Citizenship Day and Constitution Day
September 17th marks Constitution Day and Citizenship Day. Two important assets which shape the structure and integrity of the United States. But, how did those days come to be? In today’s blog, we’ll touch upon the rich history of these markers. Plus, reflect on the right and responsibilities of being a US citizen.
What is Citizenship and Constitution Day?
On September 17th, 1787, the Founding Fathers signed the US Constitution. For over 200 years, it has served as the the supreme law of the land. In fact, along with the Bill of Right and other amendments, this document defines US government and guarantees the rights of its people. The day celebrates the democracy of the country and recognises those who have, and want to have, it’s citizenship.
While Iowa schools first recognised Constitution Day in 1991, it wasn’t until 1917 that a committee formed to promote the day. Initiated by the Sons of the American Revolution, it included notable and influential members. In fact, the organisation itself comprised of men whose ancestors fought in the War of Independence. It describes its purpose as maintaining and extending:
- the institutions of American freedom
- an appreciation for true patriotism
- a respect for our national symbols
- the value of American citizenship
- the unifying force of “e pluribus unum” – out of many, one
Citizenship Day, on the other hand, owes its appearance to Hungarian immigrant Mrs A.B. (Clara) Vadja. In 1940, a day was set aside to recognise all those who have attained the status of citizenship and the history of such a feat.
Every year, the current President of the United States addresses the public in regard to these two monumental days. This year, Biden touched about his administration’s promises and commitments to the American people, and his understanding on what it means to be American: never giving up on the dream.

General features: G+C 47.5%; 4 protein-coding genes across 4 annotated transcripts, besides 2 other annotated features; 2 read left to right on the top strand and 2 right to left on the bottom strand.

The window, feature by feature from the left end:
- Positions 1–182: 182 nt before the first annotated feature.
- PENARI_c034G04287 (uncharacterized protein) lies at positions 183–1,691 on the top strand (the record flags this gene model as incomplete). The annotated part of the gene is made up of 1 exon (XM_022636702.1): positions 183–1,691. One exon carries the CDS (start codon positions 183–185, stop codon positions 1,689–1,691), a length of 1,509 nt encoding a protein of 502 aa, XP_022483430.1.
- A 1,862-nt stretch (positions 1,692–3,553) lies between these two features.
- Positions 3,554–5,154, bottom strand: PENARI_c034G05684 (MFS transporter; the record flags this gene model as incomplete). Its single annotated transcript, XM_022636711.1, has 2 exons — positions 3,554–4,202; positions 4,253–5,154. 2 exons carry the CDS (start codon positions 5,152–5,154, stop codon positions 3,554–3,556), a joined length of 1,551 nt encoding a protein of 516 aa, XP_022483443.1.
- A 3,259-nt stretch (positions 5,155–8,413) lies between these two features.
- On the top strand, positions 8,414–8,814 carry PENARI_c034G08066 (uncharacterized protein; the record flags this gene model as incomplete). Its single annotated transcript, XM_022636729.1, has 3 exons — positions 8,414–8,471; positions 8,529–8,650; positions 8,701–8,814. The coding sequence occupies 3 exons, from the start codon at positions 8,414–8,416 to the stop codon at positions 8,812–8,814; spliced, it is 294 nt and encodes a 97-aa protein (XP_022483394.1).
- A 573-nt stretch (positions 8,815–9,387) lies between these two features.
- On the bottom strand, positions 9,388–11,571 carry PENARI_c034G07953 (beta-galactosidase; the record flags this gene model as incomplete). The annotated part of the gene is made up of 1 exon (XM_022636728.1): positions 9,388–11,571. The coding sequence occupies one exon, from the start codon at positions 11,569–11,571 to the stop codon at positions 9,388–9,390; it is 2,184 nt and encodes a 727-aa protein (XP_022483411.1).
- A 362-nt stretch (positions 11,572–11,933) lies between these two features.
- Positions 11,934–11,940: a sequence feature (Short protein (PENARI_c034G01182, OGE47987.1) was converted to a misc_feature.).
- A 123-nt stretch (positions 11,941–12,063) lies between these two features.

“I have often said that America is the only Nation founded on an idea. Though we have never fully lived up to it, we have never walked away from it. We have never stopped striving to fulfill the founding promise of our Nation — that all of us are created equal and deserve to be treated equally throughout our lives.”– Joe Biden, White House Statement, September 16, 2021
What It Means to be a Citizen
The US is country of diverse individuals and communities: some of which were born here and some who emigrated over either generations ago or recently. To be a US citizen you must either be:
- Born in US or its territories (including DC, Guam, Puerto Rice, the Northern Mariana Islands, and the US Virgin Island.
- Gain citizenship through naturalisation — a process which involves showing knowledge of US institutions, history, and rights.
The first concept of citizenship began in colonial times as a relation between people working cooperatively to solve local problems and participating in decision-making. Nowadays, it is less defined by this participation, and more seen as a legal relation with accompanying rights and privileges.
But, what does it mean to be a US citizen?
First, you have the right to:
- Live and work.
- Enter and leave the US.
- Stand for public office. However, in order to be President, you have to be “a natural born Citizen”.
- Apply for federal employment.
Also, your duties include:
- Jury duty.
- Military participation if conscription comes into order.
- Paying taxes both federal and state.
- Responding to the decennial census.
Additionally, your benefits include:
- Protection outside the US.
- Increased ability to sponsor relatives living abroad.
- Investing in US real property.
- Transmission of US citizenship to children born abroad.
- Protection from deportation.